GSA seeks help to improve back-end management of NS2020 program

The General Services Administration released an RFI seeking industry input on how best to improve the "management and operations functions that include ordering...

The General Services Administration is putting the pieces in place for its Network Services 2020 strategy.

The latest one is a request for information regional and enterprise infrastructure solutions.

GSA is looking for feedback from industry about the “management and operations functions that include ordering, billing, inventory and service level agreements management” and “pricing concepts.”

In the RFI, GSA wrote that a key objective of the RFI is to “seek substantive comments from industry about the proposed management and operations strategy specifically relating to Web interface, system-to-system [vendor and government] data exchange, business support system (BSS)/operational support system (OSS) business processes and the draft network services future systems data dictionary.”

Networks 2020 is not a single contract, but a strategy around the next generation of telecommunications technologies and a more competitive model.

The RFI expands GSA’s goals for Network Services 2020, saying the goal of the program is to be the “federal government’s strategic sourcing center for network-based and network-enabled services. Understanding telecommunications technology and markets, including regional, national, and worldwide markets, is a key to identifying the integrated portfolio of services as part of the NS2020 Strategy.”

The program will focus on six service areas:

  • Infrastructure solutions
  • Satellite
  • Mobility/Wireless
  • Advisory services
  • Emerging technologies and services
  • Government shared services

GSA said in an April 2014 Network Services 2020 white paper that it planned to release a draft request for proposals for EIS in first quarter of 2015 and a final solicitation in the third quarter.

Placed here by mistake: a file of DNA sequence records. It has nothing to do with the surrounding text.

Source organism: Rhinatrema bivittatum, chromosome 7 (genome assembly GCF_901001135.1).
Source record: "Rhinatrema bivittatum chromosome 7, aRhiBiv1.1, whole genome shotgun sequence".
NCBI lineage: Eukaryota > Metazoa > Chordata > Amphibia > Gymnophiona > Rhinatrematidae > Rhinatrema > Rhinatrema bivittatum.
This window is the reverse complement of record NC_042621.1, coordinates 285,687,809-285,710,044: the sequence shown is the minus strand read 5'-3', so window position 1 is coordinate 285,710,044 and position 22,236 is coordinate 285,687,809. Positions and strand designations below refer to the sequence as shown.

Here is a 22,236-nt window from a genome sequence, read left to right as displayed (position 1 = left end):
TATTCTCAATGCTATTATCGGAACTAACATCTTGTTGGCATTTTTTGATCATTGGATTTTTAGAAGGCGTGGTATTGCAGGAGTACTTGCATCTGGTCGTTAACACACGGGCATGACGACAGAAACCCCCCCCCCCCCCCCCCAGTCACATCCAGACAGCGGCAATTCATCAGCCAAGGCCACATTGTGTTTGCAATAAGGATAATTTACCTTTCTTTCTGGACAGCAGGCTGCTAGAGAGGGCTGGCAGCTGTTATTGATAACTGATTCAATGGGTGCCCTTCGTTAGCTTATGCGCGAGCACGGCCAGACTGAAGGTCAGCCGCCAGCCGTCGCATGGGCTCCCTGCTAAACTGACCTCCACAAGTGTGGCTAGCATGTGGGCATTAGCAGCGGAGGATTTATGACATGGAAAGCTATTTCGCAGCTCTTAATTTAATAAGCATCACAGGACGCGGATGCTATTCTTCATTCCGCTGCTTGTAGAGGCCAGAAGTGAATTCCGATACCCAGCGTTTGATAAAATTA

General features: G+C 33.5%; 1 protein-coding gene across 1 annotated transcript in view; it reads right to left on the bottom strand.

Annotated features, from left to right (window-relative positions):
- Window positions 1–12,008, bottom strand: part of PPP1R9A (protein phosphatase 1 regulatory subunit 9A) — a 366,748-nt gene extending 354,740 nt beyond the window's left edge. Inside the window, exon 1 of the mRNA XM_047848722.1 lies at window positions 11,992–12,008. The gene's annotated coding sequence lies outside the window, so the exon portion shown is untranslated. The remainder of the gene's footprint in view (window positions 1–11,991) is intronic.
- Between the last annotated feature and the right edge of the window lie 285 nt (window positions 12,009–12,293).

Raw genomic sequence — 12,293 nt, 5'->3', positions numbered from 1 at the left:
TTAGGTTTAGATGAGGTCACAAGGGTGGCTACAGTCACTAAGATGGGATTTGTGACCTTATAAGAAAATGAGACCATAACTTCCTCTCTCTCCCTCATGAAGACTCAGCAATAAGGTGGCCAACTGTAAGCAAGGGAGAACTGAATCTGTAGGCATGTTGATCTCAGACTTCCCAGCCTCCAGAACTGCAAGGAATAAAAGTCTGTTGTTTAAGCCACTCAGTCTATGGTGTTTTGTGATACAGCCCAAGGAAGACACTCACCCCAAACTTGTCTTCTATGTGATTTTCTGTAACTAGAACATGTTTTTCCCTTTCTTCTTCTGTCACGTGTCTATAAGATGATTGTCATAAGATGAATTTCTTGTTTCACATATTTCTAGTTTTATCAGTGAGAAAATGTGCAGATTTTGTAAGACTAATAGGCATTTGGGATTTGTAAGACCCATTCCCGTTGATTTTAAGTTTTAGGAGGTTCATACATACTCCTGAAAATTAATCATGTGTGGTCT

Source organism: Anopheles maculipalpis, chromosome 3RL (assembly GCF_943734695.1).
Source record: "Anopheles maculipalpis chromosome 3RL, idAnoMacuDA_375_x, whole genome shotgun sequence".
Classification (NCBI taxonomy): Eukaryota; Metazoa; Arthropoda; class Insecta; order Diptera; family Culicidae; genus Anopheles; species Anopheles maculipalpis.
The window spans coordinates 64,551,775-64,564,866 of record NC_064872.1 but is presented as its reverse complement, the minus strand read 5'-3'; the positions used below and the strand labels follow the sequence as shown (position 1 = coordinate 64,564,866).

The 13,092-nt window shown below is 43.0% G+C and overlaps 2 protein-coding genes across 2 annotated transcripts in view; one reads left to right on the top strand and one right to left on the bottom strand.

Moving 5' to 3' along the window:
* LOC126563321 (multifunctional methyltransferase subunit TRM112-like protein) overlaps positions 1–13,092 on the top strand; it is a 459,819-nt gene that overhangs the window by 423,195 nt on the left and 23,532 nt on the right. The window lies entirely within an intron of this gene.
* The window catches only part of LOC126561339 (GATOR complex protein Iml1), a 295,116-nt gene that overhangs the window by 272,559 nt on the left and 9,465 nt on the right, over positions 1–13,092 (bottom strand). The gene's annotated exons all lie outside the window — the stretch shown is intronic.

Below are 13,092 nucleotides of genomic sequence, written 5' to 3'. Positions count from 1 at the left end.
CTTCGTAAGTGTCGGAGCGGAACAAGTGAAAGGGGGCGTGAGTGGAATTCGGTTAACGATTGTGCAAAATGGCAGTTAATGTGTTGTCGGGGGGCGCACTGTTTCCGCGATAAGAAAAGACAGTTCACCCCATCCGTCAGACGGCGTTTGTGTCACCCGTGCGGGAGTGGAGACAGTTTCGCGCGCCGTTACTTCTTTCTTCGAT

In all, GSA asked vendors to respond to 42 questions covering the management and operations functions, cybersecurity, business and operational support systems, pricing, equipment and other areas.

For example under the Web interface section, GSA stated it wants only minimal requirements to let customers submit and track orders, obtain inventory data, review billing, trouble tickets and monitor SLA performance.

“The government does not intend to specify how these management and operations functional requirements are provided,” the RFI stated. “The goal is to minimize custom development and cost to vendors by accepting as much functionality as possible from the Web interface that the vendor provides to commercial customers, with additional government-specific compliance requirements relating to security (FISMA Moderate, see Appendix C) and accessibility (Section 508).”

Under system-to-system data exchange, GSA plans to use Extensible Markup Language (XML) to push data between government and industry systems.

“It is the government’s intent to simplify interoperability between vendors and agencies by using a common taxonomy and common data exchange standards,” the RFI stated.

The goal is to reduce custom development and setup costs and increase the value of the data to the government by using interface and data standards.

Responses to the RFI are due by Dec. 1.


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